Every time you send an email or make a call, that is a service being delivered. When organizations use the cloud or machine to machine communications, more services are delivered as part of technology contracts. Capabilities like these have become so tightly woven into the fabric of enterprise operations, that today they account for 70% of the average total spend. In 2018 alone there were 21 trillion dollars of global business purchases related to services, and this trend is growing fast.
As organizations strive to innovate, the technology contracts and invoices linked to these services have become even more complex, causing them to be tainted by inaccurate information. We call this bad data, and it is stripping value from organizations across the industries at an alarming rate.
The root cause of bad data
Large organizations are now spending more money on services than on goods, this has been the case since 2016. This spike in use has created an ever-changing landscape of agreements, with service suppliers and buyers alike trying endlessly to model it. Things like expectations and fluctuating demand influence the nature of these contracts, as do global factors like pandemics. Complexity is also created at the outset by telecoms providers, with one example offering 5,267 products on its own.
Some suppliers use multi-tiered formulas to navigate this landscape, others provide bespoke offers or group discounts, all of which amount to more layers of complexity. All of these factors result in the creation of a huge amount of data, in a lot of different places, shared amongst a lot of different people. This makes it practically impossible for organizations to track whether services are delivering their intended value, especially when data is incomplete. The faulty relationship between suppliers and buyers has become so commonplace that companies have just accepted this problematic system.
Where the challenge is being felt most
With no team or system in place to monitor service value, frustration builds between suppliers and buyers, but also between purchasing and administration teams.
With value constantly falling through the gaps, administration teams lack the data they need to fully understand the contracts they manage, while purchasing teams negotiate new deals in the dark.
This bad data is then commonly fed into outdated Excel spreadsheets where it is subject to human error and mismanagement, further reducing its quality.
We have touched on some of the challenges faced by existing teams, but we should also look at the challenge through a wider lens. By doing this it is clear that the vast majority of large organizations cannot quantify the value of the many services they deem mission critical.
Customers are also finding that the number of suppliers they need to deal with is much greater than ever before.
In the technology space this is being driven by the explosion of cloud services, placing massive strain on supplier management practices.
Organizations may now have hundreds, if not thousands more suppliers to deal with than the handful they worked with traditionally.
Taking the right approach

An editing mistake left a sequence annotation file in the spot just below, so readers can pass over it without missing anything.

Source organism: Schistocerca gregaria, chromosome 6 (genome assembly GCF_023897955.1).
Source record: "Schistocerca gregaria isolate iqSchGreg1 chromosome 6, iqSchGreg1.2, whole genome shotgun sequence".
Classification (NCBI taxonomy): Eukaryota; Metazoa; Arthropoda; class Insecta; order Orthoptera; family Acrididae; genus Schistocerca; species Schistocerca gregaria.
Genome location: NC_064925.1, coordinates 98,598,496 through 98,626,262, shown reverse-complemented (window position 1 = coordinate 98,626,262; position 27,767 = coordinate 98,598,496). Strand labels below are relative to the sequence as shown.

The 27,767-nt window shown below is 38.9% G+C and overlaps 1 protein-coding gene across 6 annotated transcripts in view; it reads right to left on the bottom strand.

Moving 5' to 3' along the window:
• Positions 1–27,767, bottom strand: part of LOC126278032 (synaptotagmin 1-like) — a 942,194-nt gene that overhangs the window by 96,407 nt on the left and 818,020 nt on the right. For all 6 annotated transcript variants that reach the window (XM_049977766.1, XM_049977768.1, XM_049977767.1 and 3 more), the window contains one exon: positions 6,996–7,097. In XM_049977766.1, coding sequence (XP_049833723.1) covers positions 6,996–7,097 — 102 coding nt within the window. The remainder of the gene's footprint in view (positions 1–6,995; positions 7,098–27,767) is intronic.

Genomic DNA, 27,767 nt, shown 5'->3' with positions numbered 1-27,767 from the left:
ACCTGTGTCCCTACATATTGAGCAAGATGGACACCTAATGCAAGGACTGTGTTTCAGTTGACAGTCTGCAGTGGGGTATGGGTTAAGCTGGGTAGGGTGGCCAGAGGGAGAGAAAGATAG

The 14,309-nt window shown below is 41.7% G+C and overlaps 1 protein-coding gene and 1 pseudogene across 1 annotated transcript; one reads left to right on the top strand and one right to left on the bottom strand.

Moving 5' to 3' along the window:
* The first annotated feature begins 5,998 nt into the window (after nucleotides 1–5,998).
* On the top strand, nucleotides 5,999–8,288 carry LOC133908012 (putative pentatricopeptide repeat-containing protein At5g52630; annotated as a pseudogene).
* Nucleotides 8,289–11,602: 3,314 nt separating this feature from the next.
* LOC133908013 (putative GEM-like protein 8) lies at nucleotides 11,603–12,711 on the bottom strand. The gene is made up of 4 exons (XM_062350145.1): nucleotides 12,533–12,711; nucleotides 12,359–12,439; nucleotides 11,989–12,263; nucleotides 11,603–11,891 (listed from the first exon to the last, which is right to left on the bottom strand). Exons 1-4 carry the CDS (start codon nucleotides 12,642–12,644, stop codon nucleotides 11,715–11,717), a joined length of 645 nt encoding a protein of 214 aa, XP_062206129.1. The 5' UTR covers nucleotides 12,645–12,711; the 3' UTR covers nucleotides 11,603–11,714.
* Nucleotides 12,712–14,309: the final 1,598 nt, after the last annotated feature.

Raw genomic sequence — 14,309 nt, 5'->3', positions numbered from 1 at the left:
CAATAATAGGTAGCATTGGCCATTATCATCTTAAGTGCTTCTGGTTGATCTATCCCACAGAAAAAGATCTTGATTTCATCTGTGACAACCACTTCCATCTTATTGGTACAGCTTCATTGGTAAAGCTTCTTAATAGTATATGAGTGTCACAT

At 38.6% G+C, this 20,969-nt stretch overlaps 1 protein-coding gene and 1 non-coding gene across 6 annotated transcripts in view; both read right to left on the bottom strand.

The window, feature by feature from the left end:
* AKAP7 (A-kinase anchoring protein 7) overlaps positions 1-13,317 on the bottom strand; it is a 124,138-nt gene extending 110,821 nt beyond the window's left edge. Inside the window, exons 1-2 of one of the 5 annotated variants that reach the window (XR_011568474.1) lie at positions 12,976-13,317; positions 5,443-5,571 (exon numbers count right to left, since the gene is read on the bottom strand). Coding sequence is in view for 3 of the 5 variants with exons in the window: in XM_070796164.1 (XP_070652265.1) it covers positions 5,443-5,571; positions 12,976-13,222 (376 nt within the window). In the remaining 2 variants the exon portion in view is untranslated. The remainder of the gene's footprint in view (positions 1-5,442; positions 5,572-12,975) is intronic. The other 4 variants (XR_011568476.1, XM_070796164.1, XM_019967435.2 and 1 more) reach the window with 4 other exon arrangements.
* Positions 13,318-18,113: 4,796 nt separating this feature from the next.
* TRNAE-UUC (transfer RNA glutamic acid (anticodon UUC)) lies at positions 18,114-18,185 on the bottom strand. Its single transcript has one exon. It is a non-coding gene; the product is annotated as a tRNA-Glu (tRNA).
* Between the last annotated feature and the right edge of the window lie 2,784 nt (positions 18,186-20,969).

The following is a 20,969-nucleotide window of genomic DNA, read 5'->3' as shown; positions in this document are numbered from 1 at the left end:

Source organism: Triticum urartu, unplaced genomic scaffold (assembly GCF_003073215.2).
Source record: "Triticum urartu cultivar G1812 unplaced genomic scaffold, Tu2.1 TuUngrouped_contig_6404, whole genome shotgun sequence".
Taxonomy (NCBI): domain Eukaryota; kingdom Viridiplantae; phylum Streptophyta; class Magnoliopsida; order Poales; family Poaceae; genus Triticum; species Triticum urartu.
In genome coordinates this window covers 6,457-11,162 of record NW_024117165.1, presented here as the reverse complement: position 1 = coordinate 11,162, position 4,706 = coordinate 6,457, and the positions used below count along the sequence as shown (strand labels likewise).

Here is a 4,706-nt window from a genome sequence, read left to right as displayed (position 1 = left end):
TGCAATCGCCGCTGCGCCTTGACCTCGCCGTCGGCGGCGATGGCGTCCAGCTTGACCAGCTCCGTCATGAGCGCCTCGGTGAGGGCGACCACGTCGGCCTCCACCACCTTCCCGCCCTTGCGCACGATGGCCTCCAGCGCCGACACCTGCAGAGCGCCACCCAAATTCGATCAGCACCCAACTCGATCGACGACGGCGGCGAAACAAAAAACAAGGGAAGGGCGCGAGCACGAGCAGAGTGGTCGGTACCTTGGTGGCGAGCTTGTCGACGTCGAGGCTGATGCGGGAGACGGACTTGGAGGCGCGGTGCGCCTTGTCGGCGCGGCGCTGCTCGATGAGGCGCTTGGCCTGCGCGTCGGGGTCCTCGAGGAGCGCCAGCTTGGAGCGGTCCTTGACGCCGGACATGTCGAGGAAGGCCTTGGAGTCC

The key is to improve data quality. To do this, organizations need a system that collects all of the relevant information in a single, unified location.
The next step is to interrogate and then organize that data to reveal the actual meaning behind it. Lawyers will be the first to tell you that inconsistencies in a contract are the sign of major underlying problems, so identifying all of them is crucial.
Once a system is in place that interrogates and organizes the data, multiple cycles of this process will quickly increase the hygiene and quality of your information.
Consistency is very important here, because a one-off approach will allow the rot of bad data to set back in. To achieve positive results when interrogating such huge datasets, it is crucial to use the right technology.
We take a sophisticated approach that uses machine learning, but it is also important to realize that technology alone cannot be the silver bullet.
Your people are also vitally important on the journey to beating bad data. What I see being successful is a hybrid approach which on the one hand leverages the right technology, but also educates teams in the right ways to work together.
At the heart of this will be a set of steps and workflows that enable teams to collaborate to trace inconsistencies back to their source, eliminating bad data at the core. With the technology autonomously identifying the inconsistencies, people with various skill levels can undertake effective data interrogation, from experienced users to recent graduates.
Once the right technology, education and relationships are in place, the final step is to connect these processes to the supplier and make the whole system repeatable.
Unlocking hidden value
Thinking Machine Systems has developed a unique procurement intelligence software solution that tackles bad data directly. The way we are doing that involves cutting edge technologies like AI, machine learning and cloud architecture, which comes together to create a natural way of interrogating information.
We take that information and analyze it, providing automated insights and recommendations to enable customers to optimize the value of the many services they use.
By spotting inconsistencies and generating intelligent recommendations, we save our customers up to 15% of unnecessary extra service spend on average, while cutting unnecessary technical effort by two to three times.
The thing that makes the Thinking Machine Systems solution truly unique is the targeted way we tackle bad data associated with enterprise services.
While other solutions unquestioningly use existing technology contract and invoice data to inform their actions, we see this as sweeping the problem under the rug. We are changing that by eliminating bad data to effectively optimize your service value.